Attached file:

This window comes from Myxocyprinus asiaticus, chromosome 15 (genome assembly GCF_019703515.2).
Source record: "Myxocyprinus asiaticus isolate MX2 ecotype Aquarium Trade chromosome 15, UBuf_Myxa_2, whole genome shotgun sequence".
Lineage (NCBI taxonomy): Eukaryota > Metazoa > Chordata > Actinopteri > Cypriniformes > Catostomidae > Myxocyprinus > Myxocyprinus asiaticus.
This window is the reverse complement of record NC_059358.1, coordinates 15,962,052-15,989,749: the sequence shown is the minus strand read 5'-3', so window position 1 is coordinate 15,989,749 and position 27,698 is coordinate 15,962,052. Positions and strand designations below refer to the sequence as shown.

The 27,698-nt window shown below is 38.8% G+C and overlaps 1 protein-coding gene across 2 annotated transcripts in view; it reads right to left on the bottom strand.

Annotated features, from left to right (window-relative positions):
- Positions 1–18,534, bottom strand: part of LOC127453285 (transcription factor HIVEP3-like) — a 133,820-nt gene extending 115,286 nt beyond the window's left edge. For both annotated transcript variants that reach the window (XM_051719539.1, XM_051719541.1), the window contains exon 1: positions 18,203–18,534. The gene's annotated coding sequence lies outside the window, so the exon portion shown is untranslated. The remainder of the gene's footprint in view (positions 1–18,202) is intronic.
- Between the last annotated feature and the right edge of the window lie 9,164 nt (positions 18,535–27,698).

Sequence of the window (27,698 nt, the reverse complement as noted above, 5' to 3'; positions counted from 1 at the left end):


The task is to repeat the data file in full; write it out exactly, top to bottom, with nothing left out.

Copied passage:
This window comes from Myxocyprinus asiaticus, chromosome 15 (genome assembly GCF_019703515.2).
Source record: "Myxocyprinus asiaticus isolate MX2 ecotype Aquarium Trade chromosome 15, UBuf_Myxa_2, whole genome shotgun sequence".
Lineage (NCBI taxonomy): Eukaryota > Metazoa > Chordata > Actinopteri > Cypriniformes > Catostomidae > Myxocyprinus > Myxocyprinus asiaticus.
This window is the reverse complement of record NC_059358.1, coordinates 15,962,052-15,989,749: the sequence shown is the minus strand read 5'-3', so window position 1 is coordinate 15,989,749 and position 27,698 is coordinate 15,962,052. Positions and strand designations below refer to the sequence as shown.

The 27,698-nt window shown below is 38.8% G+C and overlaps 1 protein-coding gene across 2 annotated transcripts in view; it reads right to left on the bottom strand.

Annotated features, from left to right (window-relative positions):
- Positions 1–18,534, bottom strand: part of LOC127453285 (transcription factor HIVEP3-like) — a 133,820-nt gene extending 115,286 nt beyond the window's left edge. For both annotated transcript variants that reach the window (XM_051719539.1, XM_051719541.1), the window contains exon 1: positions 18,203–18,534. The gene's annotated coding sequence lies outside the window, so the exon portion shown is untranslated. The remainder of the gene's footprint in view (positions 1–18,202) is intronic.
- Between the last annotated feature and the right edge of the window lie 9,164 nt (positions 18,535–27,698).

Sequence of the window (27,698 nt, the reverse complement as noted above, 5' to 3'; positions counted from 1 at the left end):